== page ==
January 2014 Monthly Meeting Summary
The Cucumber Framework - Presentation by Craig Despeaux and Bryan Graham
Cucumber allows teams to describe, in plain English, how software should behave. It is extremely versatile and can be used to
automate anything from a web portal, to a command-line program, and beyond. The presentation will include a brief demo showing
how to automate the functionality on a web page from the ground up.
Presenter bios: Craig and Bryan are both QA engineers who have have been working with Cucumber for over a year, writing test
automation for Ruby on Rails web portals, REST APIs, as well as command-line programs.
Meeting took place on: Wed. January 15 2014 6:30 PM
Following are notes from the meeting:
- Cucumber was developed for web testing but can be used for REST API testing, command line testing, and in many other contexts.
- It has various output formats available for reports such as JSON, HTML, etc.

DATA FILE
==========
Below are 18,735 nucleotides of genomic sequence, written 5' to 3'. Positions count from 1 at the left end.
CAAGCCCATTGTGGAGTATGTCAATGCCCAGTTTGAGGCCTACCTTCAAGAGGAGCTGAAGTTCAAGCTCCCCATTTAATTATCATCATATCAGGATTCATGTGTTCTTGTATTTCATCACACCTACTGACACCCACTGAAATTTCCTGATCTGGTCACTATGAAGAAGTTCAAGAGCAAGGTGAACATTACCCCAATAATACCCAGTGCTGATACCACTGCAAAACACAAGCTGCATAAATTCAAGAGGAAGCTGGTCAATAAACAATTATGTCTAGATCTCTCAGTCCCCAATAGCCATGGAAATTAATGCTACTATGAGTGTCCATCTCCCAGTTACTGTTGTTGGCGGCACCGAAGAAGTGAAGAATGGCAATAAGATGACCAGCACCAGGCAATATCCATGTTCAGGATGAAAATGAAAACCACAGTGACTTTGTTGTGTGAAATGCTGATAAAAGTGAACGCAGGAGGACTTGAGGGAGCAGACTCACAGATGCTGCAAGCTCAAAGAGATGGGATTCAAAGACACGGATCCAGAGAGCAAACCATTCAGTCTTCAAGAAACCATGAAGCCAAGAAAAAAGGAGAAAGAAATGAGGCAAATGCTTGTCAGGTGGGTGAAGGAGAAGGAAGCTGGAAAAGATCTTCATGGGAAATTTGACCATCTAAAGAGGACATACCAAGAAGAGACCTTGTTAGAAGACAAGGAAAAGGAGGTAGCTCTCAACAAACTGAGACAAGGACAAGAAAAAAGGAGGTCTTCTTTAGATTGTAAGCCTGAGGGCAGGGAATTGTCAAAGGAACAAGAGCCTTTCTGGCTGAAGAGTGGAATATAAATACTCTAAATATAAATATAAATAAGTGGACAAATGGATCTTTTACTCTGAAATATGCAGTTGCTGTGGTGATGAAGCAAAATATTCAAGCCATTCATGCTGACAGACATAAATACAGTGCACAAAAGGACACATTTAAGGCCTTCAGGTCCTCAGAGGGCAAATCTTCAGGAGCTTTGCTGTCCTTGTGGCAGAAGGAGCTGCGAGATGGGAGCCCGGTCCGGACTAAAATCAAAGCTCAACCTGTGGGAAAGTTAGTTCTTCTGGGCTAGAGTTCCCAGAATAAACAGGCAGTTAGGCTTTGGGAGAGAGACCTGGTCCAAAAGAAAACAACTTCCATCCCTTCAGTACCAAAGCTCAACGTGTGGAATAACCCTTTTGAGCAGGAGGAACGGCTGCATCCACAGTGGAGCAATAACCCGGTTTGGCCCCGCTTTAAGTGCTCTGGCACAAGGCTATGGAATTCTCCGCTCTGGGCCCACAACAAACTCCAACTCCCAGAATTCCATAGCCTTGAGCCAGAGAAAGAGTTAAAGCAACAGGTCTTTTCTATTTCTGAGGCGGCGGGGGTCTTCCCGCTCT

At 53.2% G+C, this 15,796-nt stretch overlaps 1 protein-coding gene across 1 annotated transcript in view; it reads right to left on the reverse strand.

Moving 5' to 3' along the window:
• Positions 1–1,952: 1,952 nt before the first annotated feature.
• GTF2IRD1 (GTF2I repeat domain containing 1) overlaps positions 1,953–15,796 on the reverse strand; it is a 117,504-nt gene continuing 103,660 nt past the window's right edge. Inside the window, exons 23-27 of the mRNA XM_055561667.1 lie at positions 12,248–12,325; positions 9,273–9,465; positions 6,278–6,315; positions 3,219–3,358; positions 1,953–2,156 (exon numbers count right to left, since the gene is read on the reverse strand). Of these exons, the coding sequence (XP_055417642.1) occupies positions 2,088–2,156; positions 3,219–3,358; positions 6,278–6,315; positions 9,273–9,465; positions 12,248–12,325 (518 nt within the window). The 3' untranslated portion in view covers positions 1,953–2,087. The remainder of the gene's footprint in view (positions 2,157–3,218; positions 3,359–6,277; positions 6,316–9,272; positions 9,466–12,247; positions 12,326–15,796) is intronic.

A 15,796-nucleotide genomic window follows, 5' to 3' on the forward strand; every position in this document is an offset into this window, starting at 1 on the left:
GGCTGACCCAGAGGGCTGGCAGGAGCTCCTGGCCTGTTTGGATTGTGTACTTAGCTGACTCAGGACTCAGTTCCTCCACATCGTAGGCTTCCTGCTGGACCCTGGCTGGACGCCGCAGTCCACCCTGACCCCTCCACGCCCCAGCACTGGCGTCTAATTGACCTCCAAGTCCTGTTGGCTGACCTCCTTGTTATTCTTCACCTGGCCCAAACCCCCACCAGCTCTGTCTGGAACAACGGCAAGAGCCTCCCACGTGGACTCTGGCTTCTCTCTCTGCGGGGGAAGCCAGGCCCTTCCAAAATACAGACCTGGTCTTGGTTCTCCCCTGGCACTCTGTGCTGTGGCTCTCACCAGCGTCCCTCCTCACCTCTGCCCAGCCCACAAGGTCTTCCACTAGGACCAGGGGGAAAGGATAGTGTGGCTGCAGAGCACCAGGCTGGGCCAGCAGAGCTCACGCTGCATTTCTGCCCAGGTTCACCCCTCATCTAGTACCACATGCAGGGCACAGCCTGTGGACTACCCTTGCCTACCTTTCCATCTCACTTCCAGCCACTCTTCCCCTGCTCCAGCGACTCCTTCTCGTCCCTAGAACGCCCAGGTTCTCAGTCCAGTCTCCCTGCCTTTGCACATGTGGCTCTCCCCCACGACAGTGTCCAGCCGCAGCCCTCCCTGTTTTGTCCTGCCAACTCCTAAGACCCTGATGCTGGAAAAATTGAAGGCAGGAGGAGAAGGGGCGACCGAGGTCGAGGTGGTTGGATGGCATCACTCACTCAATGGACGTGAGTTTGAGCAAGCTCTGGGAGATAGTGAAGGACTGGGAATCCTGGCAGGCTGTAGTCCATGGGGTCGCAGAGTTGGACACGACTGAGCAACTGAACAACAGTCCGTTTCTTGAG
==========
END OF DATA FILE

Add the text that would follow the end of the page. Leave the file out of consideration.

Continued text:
- It works best with Ruby due to the large number of Ruby gems available as enhancements to Cucumber, for example the
HTTParty gem to test API's
- Some tools/utilities useful with Cucumber are Capybara, Selenium
- The 'given/when/then' format is mainly for human readability ' the first word in statements ('Given' etc) actually
do not matterto running of tests - it is the statements following that are utlized
- The presenters found it effective to have all the 'steps' used to interact with an app/site in a
'step' directory such as ../step_definitions/*.rb
- If you run your feature tests before your steps are available, Cucumber will tell you what's 'pending'
- A feature file can be in the form of a table of data to drive tests
- Using a 'background' block tells your tests what to run before each scenario; for example it can be effective to write scenarios
then refactor to put similar items in a 'background' block.
- Tags can be used to designate globals or to designate particular scenarios
- For example a @wip tag means 'work in progress' and will not run
- Another example would be that the tags can be used to indicate which scenarios Cucmber should run or not run
- The presenters used phantom for headless browsewr test runs or webkit. There are workarounds
for when there are popups etc when running phantom
- Several books were recommended including 'The Cucumber Book' as a must-read; 'Cucumber Recipes' is a more advanced
- Presentation slide file/link will be forthcoming
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